Arthur Rothstein’s amazing photograph May 1, 2011Posted by Jenny in history, literature, nature.
Tags: Arthur Rothstein, Dust Bowl, Farm Security Administration, Franklin Roosevelt, The Worst Hard Time, Timothy Egan
In 1936, during the period of the Dust Bowl, Franklin Roosevelt was running for a second term. While many Americans were grateful for the programs of the New Deal, some of the programs were coming under attack. It wasn’t clear whether the subsidies and resettlement plans and new agricultural practices aimed at solving the Dust Bowl problem would be successful: the drought and the dust storms had been dragging on for six long years. A man named Roy Stryker at the Farm Security Administration came up with the idea of sending photographers out to take pictures of the devastation: it might help to convince the public that the government programs were necessary—and it might help get Roosevelt reelected.
A 21-year-old guy named Arthur Rothstein, just out of college and living in New York, was one of the photographers that Stryker sent out. In Oklahoma, Rothstein was driving down the highway when he spotted a pathetic shack. Arthur Coble and his two young sons were digging out fence posts and carrying water to a couple of cattle that were dying from lack of food and breathing in too much dust. When Rothstein got out to take a picture, a sudden gust of wind kicked up the dust, and the Cobles went hurrying for shelter in their shack. Rothstein clicked the shutter and captured an image that was to become the most famous photograph of the whole period.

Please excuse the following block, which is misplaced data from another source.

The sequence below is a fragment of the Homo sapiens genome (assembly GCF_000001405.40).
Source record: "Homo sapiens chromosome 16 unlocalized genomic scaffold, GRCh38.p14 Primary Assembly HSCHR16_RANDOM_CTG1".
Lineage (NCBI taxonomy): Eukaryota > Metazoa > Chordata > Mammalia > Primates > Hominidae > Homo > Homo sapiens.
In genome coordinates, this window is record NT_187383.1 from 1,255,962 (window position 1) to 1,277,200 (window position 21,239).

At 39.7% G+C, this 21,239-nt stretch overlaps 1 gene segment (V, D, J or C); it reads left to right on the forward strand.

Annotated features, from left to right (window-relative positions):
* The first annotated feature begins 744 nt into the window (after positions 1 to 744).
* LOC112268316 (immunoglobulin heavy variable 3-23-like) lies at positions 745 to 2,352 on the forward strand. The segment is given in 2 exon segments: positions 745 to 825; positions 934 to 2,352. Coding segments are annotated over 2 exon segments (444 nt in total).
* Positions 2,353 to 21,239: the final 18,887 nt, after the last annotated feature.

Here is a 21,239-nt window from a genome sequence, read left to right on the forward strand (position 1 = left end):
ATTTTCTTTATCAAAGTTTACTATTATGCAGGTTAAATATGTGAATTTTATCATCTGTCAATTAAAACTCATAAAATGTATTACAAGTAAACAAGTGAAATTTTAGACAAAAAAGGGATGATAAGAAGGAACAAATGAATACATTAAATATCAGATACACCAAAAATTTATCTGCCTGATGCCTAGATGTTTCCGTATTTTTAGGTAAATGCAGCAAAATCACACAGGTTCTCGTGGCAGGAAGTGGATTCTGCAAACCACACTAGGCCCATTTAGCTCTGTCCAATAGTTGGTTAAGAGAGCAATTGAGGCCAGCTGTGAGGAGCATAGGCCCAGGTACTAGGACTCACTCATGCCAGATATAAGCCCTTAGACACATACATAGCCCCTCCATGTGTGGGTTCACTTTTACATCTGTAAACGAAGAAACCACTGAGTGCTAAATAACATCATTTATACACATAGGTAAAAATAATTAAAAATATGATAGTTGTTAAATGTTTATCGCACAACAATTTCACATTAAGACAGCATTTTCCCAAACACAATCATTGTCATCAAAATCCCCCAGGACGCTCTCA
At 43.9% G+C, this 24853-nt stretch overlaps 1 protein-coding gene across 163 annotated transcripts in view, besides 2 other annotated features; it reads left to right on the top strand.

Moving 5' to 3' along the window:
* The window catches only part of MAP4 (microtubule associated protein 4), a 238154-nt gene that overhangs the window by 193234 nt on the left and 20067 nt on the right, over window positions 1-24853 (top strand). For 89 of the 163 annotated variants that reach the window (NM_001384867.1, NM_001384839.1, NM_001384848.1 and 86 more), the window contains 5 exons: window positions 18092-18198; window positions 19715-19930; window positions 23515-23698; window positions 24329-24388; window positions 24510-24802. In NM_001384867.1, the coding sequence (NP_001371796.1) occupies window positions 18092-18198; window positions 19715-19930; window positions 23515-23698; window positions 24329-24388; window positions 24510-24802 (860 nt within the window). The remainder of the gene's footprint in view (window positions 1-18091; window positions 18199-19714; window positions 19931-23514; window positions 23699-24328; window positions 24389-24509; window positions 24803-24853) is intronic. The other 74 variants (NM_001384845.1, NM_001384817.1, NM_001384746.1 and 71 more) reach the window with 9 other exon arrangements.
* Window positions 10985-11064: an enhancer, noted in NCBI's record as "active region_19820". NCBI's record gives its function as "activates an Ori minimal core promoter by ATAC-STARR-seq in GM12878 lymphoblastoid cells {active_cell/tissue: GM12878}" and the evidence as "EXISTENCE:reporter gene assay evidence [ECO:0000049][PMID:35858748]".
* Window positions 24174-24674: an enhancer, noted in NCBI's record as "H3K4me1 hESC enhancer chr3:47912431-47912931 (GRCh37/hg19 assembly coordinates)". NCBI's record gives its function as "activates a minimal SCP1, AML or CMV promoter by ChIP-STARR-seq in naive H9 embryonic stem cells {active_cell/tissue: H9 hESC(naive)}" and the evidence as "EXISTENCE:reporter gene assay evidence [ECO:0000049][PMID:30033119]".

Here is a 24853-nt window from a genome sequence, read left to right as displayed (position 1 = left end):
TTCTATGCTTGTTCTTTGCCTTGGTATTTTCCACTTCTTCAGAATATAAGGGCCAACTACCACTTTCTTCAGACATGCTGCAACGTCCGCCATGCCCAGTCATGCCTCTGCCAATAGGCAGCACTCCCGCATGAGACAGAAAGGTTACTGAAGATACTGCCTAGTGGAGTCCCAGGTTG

The subject and the composition have come together seamlessly. The profile of Arthur Coble, his head bowed against the dust—the hat somehow suggesting a feeling of adult responsibility—is lined up perfectly with the edge of the shack. His legs and the legs of the closer son are moving in parallel. The younger son seems barely distinguishable from the half-buried fence posts, continuing a line that starts with the roof of the shack. The horizon is nearly erased by the dust. The shack is being consumed by it. The helplessness of Arthur as a parent, his obvious inability to truly protect his children from the hellish elements, comes at us strongly. It haunts us.
How did Rothstein manage to get such an incredible photograph in the haste of the moment? The photo simply couldn’t have turned out any better. Some powerful instinct must have guided him.
My information about the circumstances of the photo comes from a marvellous book titled The Worst Hard Time by Timothy Egan (Mariner Books/Houghton Mifflin, 2006). Read it.